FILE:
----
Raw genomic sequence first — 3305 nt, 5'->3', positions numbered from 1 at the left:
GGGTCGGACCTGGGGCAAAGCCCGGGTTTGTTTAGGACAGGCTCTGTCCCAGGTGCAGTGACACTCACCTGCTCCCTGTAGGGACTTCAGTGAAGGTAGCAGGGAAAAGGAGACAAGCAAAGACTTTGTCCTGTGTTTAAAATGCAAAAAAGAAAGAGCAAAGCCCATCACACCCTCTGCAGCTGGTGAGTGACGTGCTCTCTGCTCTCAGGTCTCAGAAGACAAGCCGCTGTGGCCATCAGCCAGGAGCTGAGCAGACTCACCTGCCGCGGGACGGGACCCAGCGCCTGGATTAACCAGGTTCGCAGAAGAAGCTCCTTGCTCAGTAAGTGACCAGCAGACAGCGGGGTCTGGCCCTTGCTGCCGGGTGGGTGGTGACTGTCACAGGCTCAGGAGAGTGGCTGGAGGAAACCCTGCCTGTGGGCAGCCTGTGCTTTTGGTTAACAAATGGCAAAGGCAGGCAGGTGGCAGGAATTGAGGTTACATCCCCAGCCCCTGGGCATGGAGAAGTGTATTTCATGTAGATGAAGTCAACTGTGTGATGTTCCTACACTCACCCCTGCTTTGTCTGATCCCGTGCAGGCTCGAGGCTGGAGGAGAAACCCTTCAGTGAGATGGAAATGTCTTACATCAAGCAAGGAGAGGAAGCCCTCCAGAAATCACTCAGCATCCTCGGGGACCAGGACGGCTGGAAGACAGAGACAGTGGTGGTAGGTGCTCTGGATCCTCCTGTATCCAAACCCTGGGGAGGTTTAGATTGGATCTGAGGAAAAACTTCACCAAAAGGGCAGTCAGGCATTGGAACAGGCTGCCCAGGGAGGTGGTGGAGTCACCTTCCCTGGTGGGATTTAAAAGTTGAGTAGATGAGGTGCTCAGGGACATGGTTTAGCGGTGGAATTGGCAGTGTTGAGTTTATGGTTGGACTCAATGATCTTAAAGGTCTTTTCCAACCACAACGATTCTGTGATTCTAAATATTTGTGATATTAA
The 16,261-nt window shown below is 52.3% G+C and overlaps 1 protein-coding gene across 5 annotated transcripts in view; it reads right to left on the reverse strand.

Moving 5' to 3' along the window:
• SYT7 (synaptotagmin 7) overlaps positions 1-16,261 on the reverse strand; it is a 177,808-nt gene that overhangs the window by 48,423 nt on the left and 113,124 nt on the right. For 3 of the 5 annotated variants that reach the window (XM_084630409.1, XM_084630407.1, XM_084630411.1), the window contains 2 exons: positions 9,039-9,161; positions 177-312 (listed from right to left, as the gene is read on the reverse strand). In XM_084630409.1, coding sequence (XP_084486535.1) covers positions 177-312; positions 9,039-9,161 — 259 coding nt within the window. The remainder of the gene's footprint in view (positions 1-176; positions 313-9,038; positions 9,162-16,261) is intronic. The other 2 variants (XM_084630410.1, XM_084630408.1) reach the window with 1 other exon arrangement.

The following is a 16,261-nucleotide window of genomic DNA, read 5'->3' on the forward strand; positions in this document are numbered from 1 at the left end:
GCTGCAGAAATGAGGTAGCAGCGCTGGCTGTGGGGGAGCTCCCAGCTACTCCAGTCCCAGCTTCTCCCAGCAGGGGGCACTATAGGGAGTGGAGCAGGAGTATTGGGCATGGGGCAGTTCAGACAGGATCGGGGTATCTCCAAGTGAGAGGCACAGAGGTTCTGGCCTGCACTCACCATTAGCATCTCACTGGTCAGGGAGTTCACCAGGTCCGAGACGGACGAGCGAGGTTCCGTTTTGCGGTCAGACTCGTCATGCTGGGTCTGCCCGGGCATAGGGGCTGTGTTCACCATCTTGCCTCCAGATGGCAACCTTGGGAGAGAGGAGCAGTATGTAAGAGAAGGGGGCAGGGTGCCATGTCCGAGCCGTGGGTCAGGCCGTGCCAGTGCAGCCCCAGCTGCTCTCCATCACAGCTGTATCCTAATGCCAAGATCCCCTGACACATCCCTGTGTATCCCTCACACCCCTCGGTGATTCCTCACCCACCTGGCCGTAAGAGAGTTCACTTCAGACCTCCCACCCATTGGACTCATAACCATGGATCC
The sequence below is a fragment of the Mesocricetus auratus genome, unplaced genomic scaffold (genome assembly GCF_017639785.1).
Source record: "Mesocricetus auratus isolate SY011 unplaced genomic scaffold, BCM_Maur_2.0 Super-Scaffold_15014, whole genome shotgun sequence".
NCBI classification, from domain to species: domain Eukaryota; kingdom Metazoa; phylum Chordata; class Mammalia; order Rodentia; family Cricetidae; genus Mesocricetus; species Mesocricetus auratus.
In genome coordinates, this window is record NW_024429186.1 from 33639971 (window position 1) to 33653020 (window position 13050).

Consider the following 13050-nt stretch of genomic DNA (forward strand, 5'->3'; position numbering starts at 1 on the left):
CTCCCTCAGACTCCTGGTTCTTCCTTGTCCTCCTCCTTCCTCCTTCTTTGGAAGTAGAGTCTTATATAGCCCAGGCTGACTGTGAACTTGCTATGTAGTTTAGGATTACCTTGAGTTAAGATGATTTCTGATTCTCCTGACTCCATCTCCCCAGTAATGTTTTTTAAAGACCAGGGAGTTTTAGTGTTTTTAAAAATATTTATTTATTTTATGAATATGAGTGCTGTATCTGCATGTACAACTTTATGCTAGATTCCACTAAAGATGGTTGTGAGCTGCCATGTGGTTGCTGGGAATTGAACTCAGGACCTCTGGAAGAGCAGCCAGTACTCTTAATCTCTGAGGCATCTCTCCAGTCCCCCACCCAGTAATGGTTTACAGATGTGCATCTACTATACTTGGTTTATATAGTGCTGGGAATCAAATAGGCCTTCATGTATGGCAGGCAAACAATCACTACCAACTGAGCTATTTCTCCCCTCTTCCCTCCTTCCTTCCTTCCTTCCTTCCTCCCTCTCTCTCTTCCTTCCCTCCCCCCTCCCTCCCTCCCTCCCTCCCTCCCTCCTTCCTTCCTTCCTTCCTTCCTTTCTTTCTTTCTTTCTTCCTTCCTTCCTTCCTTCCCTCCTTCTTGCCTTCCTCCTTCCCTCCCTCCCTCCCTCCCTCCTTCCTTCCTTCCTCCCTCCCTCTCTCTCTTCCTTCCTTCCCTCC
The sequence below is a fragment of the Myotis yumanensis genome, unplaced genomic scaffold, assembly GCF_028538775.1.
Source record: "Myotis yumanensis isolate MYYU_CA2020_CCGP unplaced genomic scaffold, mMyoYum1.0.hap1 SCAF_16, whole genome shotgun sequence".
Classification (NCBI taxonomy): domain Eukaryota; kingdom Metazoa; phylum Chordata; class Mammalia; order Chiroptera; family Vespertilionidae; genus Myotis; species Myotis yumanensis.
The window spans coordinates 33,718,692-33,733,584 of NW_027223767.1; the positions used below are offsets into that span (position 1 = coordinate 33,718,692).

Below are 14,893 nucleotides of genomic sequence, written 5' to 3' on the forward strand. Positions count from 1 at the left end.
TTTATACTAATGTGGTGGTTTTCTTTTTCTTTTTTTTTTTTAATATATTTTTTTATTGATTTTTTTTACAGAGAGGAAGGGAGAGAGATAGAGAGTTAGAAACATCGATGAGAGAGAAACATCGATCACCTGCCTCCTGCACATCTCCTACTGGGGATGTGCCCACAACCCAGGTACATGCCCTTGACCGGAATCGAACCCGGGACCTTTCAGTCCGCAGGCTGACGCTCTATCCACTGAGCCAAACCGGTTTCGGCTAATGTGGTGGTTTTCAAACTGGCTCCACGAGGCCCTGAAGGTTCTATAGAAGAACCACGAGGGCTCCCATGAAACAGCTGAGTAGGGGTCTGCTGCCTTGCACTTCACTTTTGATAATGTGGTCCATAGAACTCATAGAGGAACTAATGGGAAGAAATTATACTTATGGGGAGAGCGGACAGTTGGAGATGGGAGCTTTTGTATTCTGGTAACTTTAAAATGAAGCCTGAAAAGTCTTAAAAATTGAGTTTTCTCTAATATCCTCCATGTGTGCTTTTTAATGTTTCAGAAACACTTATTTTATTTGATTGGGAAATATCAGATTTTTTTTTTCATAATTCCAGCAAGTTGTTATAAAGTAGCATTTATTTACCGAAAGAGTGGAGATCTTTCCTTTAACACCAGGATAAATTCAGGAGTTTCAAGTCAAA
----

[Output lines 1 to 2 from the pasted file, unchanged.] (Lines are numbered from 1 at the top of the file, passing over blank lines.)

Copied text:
Raw genomic sequence first — 3305 nt, 5'->3', positions numbered from 1 at the left:
GGGTCGGACCTGGGGCAAAGCCCGGGTTTGTTTAGGACAGGCTCTGTCCCAGGTGCAGTGACACTCACCTGCTCCCTGTAGGGACTTCAGTGAAGGTAGCAGGGAAAAGGAGACAAGCAAAGACTTTGTCCTGTGTTTAAAATGCAAAAAAGAAAGAGCAAAGCCCATCACACCCTCTGCAGCTGGTGAGTGACGTGCTCTCTGCTCTCAGGTCTCAGAAGACAAGCCGCTGTGGCCATCAGCCAGGAGCTGAGCAGACTCACCTGCCGCGGGACGGGACCCAGCGCCTGGATTAACCAGGTTCGCAGAAGAAGCTCCTTGCTCAGTAAGTGACCAGCAGACAGCGGGGTCTGGCCCTTGCTGCCGGGTGGGTGGTGACTGTCACAGGCTCAGGAGAGTGGCTGGAGGAAACCCTGCCTGTGGGCAGCCTGTGCTTTTGGTTAACAAATGGCAAAGGCAGGCAGGTGGCAGGAATTGAGGTTACATCCCCAGCCCCTGGGCATGGAGAAGTGTATTTCATGTAGATGAAGTCAACTGTGTGATGTTCCTACACTCACCCCTGCTTTGTCTGATCCCGTGCAGGCTCGAGGCTGGAGGAGAAACCCTTCAGTGAGATGGAAATGTCTTACATCAAGCAAGGAGAGGAAGCCCTCCAGAAATCACTCAGCATCCTCGGGGACCAGGACGGCTGGAAGACAGAGACAGTGGTGGTAGGTGCTCTGGATCCTCCTGTATCCAAACCCTGGGGAGGTTTAGATTGGATCTGAGGAAAAACTTCACCAAAAGGGCAGTCAGGCATTGGAACAGGCTGCCCAGGGAGGTGGTGGAGTCACCTTCCCTGGTGGGATTTAAAAGTTGAGTAGATGAGGTGCTCAGGGACATGGTTTAGCGGTGGAATTGGCAGTGTTGAGTTTATGGTTGGACTCAATGATCTTAAAGGTCTTTTCCAACCACAACGATTCTGTGATTCTAAATATTTGTGATATTAA